From words to action: towards equitable evaluation
Back in October 2020, we ran a workshop aimed to help us move from conversations about anti-racism in evaluation towards action. Building on the NPC Ignites event on how to rebalance data in the 21st Century, Bonnie Chiu facilitated a great session to explore the barriers we face in adopting equitable evaluation practices and also where we need more support.
We are thrilled to share insights generated from the workshop with you. We’ve pulled out 5 key headlines in this blog and explain how this is shaping ChEW’s future plans. If you’re interested, you can also read the detailed findings in the attached document available to download below.
# 1 We don’t always design evaluations with equity in mind (and there are various reasons for this). As a result, there are insufficient resources in budgets to enable inclusive evaluation practices. Members also raised that if the project itself doesn’t have equity embedded in it, then it can be difficult to integrate this at the evaluation stage as it’s seen as an ‘add-on’.
#2 There are different understandings of what counts as good evidence and perceptions on methodological rigour between different actors (e.g. research bodies and communities, or funders, commissioners and charities). There is also some disparity around use of scientific language, which can create additional barriers to engagement. Opening up conversations about this in a collaborative way could help us redefine rigour, examine what counts as useful evidence and co-produce equitable methodological approaches.
#3 There is a desire for equitable evaluation to become standard practice, so evaluators need to have more open conversations with funders and commissioners about why we need to make this shift and what this takes. We also need to recognize that there are power dynamics at play here and that ChEW and others have a role to play in shifting evaluation norms.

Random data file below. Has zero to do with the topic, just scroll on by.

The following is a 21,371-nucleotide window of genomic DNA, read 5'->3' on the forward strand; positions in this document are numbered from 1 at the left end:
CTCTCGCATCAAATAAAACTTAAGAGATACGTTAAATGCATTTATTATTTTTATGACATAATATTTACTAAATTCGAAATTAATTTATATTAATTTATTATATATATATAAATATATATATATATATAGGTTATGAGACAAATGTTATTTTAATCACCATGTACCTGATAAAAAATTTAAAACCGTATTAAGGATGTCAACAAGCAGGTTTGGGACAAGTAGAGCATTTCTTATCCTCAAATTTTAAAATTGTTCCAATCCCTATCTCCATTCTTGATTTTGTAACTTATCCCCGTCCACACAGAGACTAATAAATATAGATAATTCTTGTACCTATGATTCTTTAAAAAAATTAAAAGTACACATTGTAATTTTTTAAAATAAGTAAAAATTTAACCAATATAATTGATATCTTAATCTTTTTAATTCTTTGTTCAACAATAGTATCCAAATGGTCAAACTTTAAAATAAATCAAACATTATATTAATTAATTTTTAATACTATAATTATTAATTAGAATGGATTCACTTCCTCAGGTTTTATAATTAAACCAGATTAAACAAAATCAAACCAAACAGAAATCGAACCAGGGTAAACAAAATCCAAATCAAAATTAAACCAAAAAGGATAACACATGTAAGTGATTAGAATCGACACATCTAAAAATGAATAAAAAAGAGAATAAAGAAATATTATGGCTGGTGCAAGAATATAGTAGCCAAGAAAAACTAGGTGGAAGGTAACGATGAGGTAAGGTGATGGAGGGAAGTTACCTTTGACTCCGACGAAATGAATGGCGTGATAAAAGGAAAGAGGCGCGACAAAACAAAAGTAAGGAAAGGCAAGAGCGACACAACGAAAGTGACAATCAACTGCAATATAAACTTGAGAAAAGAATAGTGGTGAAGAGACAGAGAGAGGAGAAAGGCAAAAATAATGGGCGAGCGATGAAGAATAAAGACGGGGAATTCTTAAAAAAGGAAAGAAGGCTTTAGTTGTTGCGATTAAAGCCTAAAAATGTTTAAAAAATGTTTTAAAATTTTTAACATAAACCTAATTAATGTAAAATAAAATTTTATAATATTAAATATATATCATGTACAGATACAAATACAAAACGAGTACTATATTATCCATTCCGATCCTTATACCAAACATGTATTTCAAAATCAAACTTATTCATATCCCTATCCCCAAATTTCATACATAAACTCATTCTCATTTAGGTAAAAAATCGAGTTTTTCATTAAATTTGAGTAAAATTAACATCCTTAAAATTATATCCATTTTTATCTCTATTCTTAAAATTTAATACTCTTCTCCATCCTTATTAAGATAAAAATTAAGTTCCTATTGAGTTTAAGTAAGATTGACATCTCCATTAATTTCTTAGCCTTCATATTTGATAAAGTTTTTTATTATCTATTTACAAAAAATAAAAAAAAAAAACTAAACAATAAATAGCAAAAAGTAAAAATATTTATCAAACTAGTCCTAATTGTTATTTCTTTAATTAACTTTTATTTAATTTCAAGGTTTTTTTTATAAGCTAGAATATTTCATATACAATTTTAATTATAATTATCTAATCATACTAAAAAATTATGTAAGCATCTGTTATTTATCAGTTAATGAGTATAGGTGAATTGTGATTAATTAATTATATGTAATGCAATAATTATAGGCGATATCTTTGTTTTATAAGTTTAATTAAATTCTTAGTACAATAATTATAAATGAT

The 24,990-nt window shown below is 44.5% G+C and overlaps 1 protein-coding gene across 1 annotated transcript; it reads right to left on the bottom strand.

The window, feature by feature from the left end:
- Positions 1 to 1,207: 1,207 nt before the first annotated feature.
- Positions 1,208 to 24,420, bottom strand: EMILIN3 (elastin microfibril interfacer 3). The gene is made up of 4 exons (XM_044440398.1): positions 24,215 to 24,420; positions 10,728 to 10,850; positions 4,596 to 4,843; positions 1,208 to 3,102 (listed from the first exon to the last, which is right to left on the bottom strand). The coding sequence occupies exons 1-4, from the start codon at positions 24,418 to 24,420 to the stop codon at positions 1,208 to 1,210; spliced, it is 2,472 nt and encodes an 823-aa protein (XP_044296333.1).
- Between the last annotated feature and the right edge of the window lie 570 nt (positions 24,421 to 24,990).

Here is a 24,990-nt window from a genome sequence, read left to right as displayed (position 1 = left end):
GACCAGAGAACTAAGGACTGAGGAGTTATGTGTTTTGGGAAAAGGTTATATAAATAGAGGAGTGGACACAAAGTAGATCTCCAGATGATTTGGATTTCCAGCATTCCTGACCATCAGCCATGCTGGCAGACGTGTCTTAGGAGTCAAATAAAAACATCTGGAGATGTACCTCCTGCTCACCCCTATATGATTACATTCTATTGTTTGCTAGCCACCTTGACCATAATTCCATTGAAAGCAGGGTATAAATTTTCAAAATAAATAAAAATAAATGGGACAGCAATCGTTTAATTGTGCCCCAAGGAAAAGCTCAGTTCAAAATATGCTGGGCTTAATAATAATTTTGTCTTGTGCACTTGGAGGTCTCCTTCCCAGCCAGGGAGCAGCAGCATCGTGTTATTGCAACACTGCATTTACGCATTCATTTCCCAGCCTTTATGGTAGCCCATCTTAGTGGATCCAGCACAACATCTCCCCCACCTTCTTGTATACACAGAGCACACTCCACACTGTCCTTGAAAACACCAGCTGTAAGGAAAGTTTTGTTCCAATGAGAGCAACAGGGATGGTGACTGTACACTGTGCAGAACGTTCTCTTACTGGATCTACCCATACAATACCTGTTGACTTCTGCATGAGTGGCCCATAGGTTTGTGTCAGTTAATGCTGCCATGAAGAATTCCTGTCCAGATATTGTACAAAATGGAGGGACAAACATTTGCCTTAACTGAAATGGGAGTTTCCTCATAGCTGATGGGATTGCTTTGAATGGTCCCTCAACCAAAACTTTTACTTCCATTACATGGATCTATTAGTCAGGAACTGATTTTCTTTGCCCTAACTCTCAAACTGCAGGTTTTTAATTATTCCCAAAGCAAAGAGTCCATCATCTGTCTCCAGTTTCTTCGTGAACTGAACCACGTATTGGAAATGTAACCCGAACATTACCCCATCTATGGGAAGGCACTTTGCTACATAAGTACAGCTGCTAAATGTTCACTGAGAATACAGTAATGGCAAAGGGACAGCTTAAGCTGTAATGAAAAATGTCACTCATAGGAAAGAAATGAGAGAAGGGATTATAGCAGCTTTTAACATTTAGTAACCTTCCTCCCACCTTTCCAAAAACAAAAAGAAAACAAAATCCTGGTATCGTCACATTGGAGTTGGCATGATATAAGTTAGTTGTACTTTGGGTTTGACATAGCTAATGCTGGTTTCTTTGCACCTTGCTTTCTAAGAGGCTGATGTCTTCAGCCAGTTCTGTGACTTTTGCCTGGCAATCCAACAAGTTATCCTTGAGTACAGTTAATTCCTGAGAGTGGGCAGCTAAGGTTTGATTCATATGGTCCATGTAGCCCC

#4 We don’t consistently collect ethnicity data in standardized ways and rarely are outcomes disaggregated by ethnicity. This can make it difficult to apply an equity lens to a specific intervention and limits our ability to compare across interventions.
#5 We need to do more to promote evaluation and research as a career option to broader range of people. Part of the problem is that there is limited visibility of M&E or research type roles in charity sector and another part is that we have fixed ideas about what an evaluator looks like (e.g. their experience, technical skills). We need to broaden our thinking and challenge these fixed ideas, particularly in recruitment processes, and create entry level positions (e.g. paid internships, vocational training) that have equity in mind.
So, what does this mean for ChEW?
We think that we can address some of these challenges directly and we want to do more to support our members to do so too, so we commit to:
running an event in the new year on how to embed equity in the design of an evaluation and into budgets.
sharing stories from people of colour evaluators and other underrepresented groups.
ensuring that we are including a diverse range of voices in our events.
We also recognise that we have a role to play in the evaluation space and have identified some themes that we think would benefit from more of a sector-wide approach. We commit to:
sharing the insights from the workshop with our other partners to see what we can do collectively, particularly to diversify talent – these include Coalition for Efficiency, Inspiring Impact, NPC and UK Evaluation Society.
co-hosting an event in 2021, including funders, commissioners and academics, on what counts as good evidence.
working with Bonnie Chiu and the People of Colour Evaluators and Researchers Group to see how we can support their work and be effective allies.
What does this mean for you?
In reflecting on these findings, we realised that as individuals we also need to do more to interrogate our own privilege and how that reinforces systems of oppression. We expect that this is going to be an uncomfortable learning curve for many of us, but as ChEW Trustees, we are committed to putting in the work and leaning into the discomfort. As a result, we will be sharing some personal reflections on this over the coming months, so watch this space.
We’d love you to join conversation and let us know what these insights will mean for you and your organisation.